15 Liquidity regulation had been forgotten The new UK proposals – a marked advance given narrow liquidity had fallen to 1%…likely to raise government bonds from 5% to 10% of assets…but how compatible with maintaining the City as a financial centreNeed for an aggregate quantitative target?Equal attention to liability management?Other prudential regulation had let banks take unwarranted risksLimits on LTVs needed for mortgages and commercial propertyEnsuring remuneration covers the lifetime of productsIs there a need to divide commercial and investment banking again? Reduce bank size?Caution in government guaranteeing securitisationsRegulation of innovations needed – like drugs?
16 Macroprudential analysis had failed to provide effective warnings How to act if macroprudential warnings are given – speeches or action?Ensuring macroprudential considerations enter the ARROW process – and individual supervisionDid the UK’s “light touch” fail?Specific issues with Northern RockGeneral issues allowing risky lending, wholesale funding, inadequate assessment of takeoversStructure of regulation – more dual key to avoid underlapOr even moving LCFIs back to the Bank?
17 Cross border aspectsHow far ahead can the UK go alone – does the “City” concern dilute desirable regulation?Problems of Basel 2 – back to the drawing board?Rating agenciesRisk modelsWhy no global agreement on liquidity?Learning from Iceland – institutions that are “too big to save”, branching and cross border LOLRIcelandic bank deposits unprotected – use of anti-terror law to seize assetsBroader cross border issues of home/host unresolved – coming at express speed in Eastern Europe……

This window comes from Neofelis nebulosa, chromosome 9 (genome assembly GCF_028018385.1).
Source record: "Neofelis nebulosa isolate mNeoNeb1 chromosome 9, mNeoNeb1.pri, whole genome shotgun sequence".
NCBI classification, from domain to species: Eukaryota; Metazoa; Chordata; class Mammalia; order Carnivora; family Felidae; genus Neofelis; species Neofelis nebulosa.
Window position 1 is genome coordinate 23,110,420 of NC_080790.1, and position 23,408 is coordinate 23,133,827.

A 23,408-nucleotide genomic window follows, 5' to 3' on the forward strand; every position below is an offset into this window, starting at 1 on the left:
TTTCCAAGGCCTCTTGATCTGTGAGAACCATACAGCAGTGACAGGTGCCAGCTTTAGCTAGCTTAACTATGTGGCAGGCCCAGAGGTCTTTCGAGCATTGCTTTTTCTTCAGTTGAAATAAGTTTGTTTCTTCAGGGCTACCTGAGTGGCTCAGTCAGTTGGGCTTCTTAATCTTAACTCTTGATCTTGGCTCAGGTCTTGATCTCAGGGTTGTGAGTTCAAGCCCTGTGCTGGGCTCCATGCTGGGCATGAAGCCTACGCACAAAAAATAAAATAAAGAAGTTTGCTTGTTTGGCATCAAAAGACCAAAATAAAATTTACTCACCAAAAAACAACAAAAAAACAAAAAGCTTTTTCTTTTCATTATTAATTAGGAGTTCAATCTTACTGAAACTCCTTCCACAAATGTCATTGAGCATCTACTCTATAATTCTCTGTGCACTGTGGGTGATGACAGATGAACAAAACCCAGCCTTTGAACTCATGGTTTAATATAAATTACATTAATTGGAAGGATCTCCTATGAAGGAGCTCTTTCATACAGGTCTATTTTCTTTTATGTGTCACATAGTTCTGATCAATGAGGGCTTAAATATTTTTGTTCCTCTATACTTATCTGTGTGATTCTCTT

18 Some comments on the Turner Review…. Long run solutions not current issuesVery negative on market discipline – but do the regulators really know best?The boundary problem – how easy to regulate the unregulated?Institutional co-operation or conflict in macroprudential surveillance?New EU regulator – but what role?Desire for cross border operations as self capitalised subsidiaries - major challenge to the current passporting procedure.
19 …and the possible downgrading of the FSA Does the Bank of England want to regulate banks – what are the costs?What is the middle ground – can the Bank have macroprudential levers?What sort of institution will the FSA be as a “consumer protection” regulator?Could there be dangers in the transition?
20 ReferencesDavis E P (2009), “Banking on prudence”, chapter of OECD Report on the UK Economy, OECD Economics Department Working Paper